Phase I is often seen as the gateway between scientific research and clinical medicine, and the outcome of the trials have a major impact on the next steps of any prospective drug.
The ongoing advances in cancer immunotherapy together with precision medicine may promise a bright future for patients. Learn about the two most common biomarkers in clinical trials that are critical for the drug development process.
Medical research has seen a great deal of high-profile philanthropic investment in recent years. Last year, for example, tech billionaire Sean Parker made a $250 million donation to further the development of immunotherapy. More recently, the Chan Zuckerberg Biohub has made headlines by announcing plans to invest $3 billion in new research over the next 10 years. The investment is part of the Biohub’s ambitious goal of curing all disease by the end of the century. It will be directed toward a wide array of medical solutions including new drugs, vaccines, and diagnostic tests - and the first round of grant recipients has already been chosen.
Anyone with an involvement or interest in clinical research is likely to be aware of the challenges sponsors face in getting their compounds approved by the FDA. The low rates at which drugs make it all the way through the research process is a favorite topic of blogs and journalistic outlets covering clinical research. Many of the drugs that fall by the wayside suffer that fate because of unfavorable efficacy data in the middle and later phases.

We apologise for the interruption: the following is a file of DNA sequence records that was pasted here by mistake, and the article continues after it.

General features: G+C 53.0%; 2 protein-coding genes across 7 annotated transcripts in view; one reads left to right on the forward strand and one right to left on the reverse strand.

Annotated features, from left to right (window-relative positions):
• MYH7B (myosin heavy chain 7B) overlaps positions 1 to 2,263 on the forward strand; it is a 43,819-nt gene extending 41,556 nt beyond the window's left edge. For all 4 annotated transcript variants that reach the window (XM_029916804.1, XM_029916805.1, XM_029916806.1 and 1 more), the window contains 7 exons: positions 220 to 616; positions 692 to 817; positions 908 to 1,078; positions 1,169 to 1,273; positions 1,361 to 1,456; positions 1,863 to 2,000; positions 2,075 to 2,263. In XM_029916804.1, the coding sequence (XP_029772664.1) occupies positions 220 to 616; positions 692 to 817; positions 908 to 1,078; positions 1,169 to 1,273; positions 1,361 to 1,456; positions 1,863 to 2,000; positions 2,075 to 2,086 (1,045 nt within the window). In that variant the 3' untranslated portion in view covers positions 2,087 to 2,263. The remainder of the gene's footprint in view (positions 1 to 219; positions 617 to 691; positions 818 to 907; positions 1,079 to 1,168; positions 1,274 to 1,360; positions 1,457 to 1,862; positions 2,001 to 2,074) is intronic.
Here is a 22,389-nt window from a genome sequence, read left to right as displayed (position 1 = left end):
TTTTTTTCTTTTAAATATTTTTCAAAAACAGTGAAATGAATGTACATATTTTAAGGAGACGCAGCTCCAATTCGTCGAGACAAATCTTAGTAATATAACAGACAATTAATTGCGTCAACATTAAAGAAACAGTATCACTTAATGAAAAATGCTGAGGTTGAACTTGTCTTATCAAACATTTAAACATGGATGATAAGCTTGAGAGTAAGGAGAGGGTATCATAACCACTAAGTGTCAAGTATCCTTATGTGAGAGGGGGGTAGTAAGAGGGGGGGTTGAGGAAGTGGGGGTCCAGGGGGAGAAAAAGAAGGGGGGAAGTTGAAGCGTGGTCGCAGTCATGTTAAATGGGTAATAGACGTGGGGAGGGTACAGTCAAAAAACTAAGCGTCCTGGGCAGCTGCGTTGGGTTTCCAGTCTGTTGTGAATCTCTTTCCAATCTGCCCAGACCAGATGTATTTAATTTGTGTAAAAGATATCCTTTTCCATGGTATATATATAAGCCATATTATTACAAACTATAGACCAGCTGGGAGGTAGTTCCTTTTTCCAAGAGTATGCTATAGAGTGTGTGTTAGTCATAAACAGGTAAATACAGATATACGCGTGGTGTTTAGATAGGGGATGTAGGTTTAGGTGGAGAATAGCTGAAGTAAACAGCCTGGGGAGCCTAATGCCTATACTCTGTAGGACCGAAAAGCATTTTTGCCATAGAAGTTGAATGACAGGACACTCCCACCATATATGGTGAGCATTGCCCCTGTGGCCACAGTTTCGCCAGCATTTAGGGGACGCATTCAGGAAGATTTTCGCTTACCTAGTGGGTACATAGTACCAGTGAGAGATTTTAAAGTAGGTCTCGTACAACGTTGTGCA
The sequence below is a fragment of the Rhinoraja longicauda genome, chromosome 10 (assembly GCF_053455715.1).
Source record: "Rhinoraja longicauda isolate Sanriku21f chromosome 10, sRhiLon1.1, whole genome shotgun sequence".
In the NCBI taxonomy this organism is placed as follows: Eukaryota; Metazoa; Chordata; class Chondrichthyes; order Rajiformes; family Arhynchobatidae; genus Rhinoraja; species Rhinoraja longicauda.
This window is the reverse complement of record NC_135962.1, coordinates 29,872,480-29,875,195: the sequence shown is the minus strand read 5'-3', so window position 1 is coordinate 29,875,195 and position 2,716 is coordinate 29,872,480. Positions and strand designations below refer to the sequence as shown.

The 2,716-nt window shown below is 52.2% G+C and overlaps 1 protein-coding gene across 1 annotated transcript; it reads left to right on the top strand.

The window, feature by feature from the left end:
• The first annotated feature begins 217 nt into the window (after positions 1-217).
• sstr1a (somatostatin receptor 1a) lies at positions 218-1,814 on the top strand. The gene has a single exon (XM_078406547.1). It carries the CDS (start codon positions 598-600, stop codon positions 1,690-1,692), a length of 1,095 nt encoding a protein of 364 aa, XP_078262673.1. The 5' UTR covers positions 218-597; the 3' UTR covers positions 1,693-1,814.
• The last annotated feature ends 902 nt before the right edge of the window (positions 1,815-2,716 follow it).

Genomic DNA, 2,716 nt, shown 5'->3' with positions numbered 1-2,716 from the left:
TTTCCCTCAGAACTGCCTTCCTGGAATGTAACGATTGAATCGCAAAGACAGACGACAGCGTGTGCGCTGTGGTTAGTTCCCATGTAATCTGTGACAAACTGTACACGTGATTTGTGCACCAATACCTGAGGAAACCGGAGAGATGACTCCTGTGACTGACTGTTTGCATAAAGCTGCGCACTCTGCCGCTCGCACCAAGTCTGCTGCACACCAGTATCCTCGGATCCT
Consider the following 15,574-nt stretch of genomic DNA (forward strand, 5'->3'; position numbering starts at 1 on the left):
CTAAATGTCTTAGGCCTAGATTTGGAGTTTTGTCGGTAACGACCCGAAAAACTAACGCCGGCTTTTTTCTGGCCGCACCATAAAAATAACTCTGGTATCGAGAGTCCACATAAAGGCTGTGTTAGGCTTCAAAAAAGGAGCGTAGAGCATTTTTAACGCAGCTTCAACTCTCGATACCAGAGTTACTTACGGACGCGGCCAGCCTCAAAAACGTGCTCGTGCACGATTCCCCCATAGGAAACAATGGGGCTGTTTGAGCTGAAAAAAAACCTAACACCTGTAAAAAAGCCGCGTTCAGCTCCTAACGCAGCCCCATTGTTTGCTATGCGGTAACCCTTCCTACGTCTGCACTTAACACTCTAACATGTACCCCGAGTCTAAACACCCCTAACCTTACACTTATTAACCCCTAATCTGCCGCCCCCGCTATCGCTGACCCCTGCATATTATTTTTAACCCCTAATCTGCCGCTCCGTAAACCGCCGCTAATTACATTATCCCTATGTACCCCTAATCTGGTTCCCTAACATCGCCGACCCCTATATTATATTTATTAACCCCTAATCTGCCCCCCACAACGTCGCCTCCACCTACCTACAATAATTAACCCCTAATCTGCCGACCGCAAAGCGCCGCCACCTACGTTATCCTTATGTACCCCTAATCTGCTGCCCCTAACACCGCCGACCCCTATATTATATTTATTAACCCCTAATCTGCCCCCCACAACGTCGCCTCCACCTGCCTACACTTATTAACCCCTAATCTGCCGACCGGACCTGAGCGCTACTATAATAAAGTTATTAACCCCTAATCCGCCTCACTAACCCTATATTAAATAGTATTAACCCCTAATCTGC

Statistics suggest that Phase I clinical trials, while by no means free of challenges, are more manageable than later phases. They tend to take less time and cost less money; the drugs they test have a comfortable 70% chance of moving on to the next phase.(1) These figures are a reprieve from some of the realities that make Phase I trials, in some respects, uniquely stressful. The absence of a safety profile for the drug being tested can make subject recruitment particularly challenging. And any errors or delays in Phase I can set the tone for the rest of the drug development process.
Metabolic diseases (e.g. obesity, type 2 diabetes, and hypertension) are a rapidly expanding health care concern. Although there is a high demand for novel therapies, the challenges are substantial as existing drugs typically fail due to lack of efficacy or safety, and clinical studies often extremely large and protracted.
Cancer continues to be a formidable disease with an overall success rate of bringing new drugs to market of only 5-8%.
An international pharmaceutical company approached Camargo Pharmaceutical Services to help navigate the Food and Drug Administration (FDA) 505(b)(2) approval pathway for a promising drug under development designated for patients with cardiovascular disease. Product X is a prodrug that is converted in one metabolism-dependent step to produce the active metabolite of an approved drug.
A large pharmaceutical company with globally distributed preclinical R&D operations including externalized services implemented an advanced assay/ study tracking and optimization system in conjunction with its enterprise electronic lab notebook.
PRA is a global Clinical Research Organization providing services through all phases of clinical development. PRA has supported over 3,100 clinical trials in more than 80 countries on 6 continents through our global offices. PRA's therapeutic expertise, global reach, and project experience with local knowledge enable our project teams to deliver consistent and on time performance for our clients.
MPI Research, with global headquarters in Mattawan, Michigan, provides discovery, safety evaluation, bioanalytical, and analytical services to the biopharmaceutical, medical device, animal health, and chemical industries.